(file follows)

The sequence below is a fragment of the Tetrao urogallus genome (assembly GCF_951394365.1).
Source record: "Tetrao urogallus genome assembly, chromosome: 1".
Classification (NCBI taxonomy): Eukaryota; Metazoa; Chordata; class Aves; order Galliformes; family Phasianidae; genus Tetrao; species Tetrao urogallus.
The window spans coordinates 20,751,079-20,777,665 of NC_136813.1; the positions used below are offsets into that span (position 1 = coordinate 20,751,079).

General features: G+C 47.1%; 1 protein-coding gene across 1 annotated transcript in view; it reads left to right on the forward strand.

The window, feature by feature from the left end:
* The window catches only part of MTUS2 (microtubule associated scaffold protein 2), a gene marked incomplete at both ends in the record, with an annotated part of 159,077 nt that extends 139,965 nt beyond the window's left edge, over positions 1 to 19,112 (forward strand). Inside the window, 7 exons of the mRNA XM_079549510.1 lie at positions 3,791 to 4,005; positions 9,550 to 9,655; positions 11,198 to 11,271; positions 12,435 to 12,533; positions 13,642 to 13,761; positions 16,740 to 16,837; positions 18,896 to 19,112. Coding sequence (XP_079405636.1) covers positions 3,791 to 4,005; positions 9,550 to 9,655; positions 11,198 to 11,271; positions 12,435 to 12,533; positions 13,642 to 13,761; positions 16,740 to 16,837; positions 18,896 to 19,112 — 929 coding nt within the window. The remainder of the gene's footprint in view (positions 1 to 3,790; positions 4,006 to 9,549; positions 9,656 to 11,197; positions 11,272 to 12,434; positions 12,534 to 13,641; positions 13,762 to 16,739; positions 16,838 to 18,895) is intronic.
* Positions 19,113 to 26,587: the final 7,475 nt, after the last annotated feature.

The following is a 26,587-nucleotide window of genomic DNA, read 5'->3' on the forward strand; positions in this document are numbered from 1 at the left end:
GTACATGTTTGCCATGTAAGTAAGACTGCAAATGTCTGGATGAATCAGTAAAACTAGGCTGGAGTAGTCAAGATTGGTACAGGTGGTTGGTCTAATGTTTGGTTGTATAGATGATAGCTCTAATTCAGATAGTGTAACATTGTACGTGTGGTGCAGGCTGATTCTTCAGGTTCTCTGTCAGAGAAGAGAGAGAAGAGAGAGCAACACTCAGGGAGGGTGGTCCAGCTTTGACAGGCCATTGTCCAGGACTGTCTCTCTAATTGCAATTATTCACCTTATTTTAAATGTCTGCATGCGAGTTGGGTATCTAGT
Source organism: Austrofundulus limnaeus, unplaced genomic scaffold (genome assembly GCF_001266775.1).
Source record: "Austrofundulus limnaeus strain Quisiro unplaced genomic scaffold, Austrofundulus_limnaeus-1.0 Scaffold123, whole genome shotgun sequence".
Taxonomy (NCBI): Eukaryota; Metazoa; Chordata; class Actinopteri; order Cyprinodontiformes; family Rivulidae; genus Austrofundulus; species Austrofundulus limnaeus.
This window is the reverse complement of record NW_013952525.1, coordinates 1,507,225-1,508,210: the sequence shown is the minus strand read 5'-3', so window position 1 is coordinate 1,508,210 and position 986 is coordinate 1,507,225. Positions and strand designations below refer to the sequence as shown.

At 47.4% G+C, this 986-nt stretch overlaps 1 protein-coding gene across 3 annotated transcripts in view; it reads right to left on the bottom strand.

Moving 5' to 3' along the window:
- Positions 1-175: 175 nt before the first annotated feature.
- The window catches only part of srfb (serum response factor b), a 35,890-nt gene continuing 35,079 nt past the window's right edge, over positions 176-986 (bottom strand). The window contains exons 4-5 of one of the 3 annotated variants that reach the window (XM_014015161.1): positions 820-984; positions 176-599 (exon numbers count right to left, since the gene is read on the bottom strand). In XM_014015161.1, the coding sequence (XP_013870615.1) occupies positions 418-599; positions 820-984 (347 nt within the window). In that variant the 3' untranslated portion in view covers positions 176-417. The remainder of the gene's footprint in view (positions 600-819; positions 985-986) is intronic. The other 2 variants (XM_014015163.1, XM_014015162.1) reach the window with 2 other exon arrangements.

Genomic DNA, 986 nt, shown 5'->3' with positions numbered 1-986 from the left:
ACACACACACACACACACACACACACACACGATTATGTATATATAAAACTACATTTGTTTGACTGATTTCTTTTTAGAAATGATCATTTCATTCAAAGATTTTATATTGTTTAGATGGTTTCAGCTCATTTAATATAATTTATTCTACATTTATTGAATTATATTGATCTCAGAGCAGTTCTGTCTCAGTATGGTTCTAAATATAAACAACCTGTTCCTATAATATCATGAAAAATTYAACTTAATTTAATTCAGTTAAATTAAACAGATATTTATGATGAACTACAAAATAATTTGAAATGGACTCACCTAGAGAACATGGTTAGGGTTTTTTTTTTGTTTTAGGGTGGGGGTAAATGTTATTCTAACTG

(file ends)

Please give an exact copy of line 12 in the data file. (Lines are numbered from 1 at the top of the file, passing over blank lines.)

Source record: "Austrofundulus limnaeus strain Quisiro unplaced genomic scaffold, Austrofundulus_limnaeus-1.0 Scaffold123, whole genome shotgun sequence".